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Report No. 116


5.13. Term No. 5 of the Terms of Reference in the context of studying judicial reforms requires the Law Commission to prescribe a course of training for judicial officers. The Law Commission hopes to submit, closely following this report, a detailed report on the question of training of judicial officers both for pre-service and in-service training. Therefore, the present outline for the training of judicial officers indicated here has to be read in conjunction with detailed report that is being submitted to the Government. In the meantime, the Government of India, Ministry of Law and Justice, has forwarded to the Law Commission a blueprint for the establishment of an academy for the training of judicial officers prepared by the Chief Justice of India for its consideration and views. That aspect is also being dealt within the report herein indicated.

Way back in 1958, the Law Commission, after quoting with approval, an observation of the Civil Justice Committee, observe1 that in order to remove the undesirable tendency of a munsif being overawed by his munasarim or reader, it is necessary to provide for pre-service training to the new entrants to the Service. The broad feature of the scheme for training of judicial officers must enable the probationer to familiarise himself with: (a) actual trial work-civil and criminal, (b) revenue work, (c) conduct of cases, and (d) administrative work. They should be put in charge of a senior District and Sessions Judge whose duty would be to guide them during the period of training and report on their working2. The Law Commission, about two decades after, in 1978, reiterated that the judicial officers have to face all kinds of situations in courts, including difficulties created by obstructionist and cantankerous litigants and over-bearing and aggressive counsel.

To enable them to meet such situations and equip them properly for the discharge of the responsibilities, it is essential that there should be a course of training for all judicial officers before they start functioning as judicial officers.3 The pattern and period of training was devised bearing in mind that the recruitment even at the grassroot level from the Bar requires a minimum three years' standing at the Bar. While recommending constitution of Indian Judicial Service, a bold step is taken to make a total departure from the earlier view that a minimum practice at the Bar is a pre-requisite to become a judicial officer. To the extent that a fresh law graduate, after qualifying at the competitive examination, would enter judicial service, the importance of pre-service training, both as to pattern, subject and duration, has been considerably increased.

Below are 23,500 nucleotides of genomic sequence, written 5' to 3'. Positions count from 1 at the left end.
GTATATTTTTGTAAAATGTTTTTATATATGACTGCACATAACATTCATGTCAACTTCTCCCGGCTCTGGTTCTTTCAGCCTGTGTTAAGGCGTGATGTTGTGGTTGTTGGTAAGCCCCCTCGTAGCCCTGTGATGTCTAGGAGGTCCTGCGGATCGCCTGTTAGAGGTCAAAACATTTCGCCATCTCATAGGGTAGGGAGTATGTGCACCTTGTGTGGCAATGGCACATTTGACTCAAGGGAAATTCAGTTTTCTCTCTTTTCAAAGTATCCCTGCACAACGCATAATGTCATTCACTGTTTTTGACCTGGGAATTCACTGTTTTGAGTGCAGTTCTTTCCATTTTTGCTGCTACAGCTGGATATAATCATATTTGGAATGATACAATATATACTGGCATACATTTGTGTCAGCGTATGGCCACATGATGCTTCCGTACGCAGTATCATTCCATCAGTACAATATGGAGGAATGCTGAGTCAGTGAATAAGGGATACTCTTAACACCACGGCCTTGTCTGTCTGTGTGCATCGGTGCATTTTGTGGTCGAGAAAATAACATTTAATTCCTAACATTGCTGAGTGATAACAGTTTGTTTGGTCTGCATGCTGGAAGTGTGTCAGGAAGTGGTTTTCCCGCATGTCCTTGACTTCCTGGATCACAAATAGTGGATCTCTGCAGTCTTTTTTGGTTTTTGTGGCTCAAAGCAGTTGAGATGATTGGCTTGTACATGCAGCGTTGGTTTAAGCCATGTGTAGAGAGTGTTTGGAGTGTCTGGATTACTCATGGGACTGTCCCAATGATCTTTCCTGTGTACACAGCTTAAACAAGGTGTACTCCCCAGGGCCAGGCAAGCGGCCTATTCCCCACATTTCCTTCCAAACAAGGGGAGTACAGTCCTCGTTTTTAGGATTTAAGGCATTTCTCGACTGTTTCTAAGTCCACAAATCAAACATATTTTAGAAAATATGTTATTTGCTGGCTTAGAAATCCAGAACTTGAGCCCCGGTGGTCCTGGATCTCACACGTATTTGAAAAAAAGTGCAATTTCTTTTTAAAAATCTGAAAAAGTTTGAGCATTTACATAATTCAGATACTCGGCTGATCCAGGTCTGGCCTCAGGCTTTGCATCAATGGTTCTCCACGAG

This training must be for a minimum period of two years, one of which will be spent in the academy to be set up for the purpose and another year to be spent by sitting in the court with munsif/civil judge (junior division)-cum-judicial magistrate, first class for a period of three months, civil judge (senior division) for a period of three months, Chief Metropolitan Magistrate for a period of six weeks, chief judge, small causes court for a period of six weeks and last three months to be spent at the administrative headquarters of the district court under the direct supervision of the District and Sessions Judge.

The curricula and the detailed heads of training with the aid of case method system for a period of one year at the academy will bo set out in the report just to follow. It is equally necessary to provide for in-service training at an interval of five years for a period of three to six weeks. The justification for the same will also be offered in the proposed report. To set out the same here would be mere duplication. In order to ascertain that the trainee has taken full advantage of the training period during which he will get the minimum of the junior scale, a departmental examination to be held by the National Judicial Service Commission will have to be cleared by him.

1. Law Commission of India, Fourteenth Report, Vol. I, Chapter IX, para. 42.

2. Law Commission of India, Fourteenth Report, Vol. I, Chapter IX, para. 44.

3. Law Commission of India, Seventy-seventh Report, Chapter XIII, para. 13.2.

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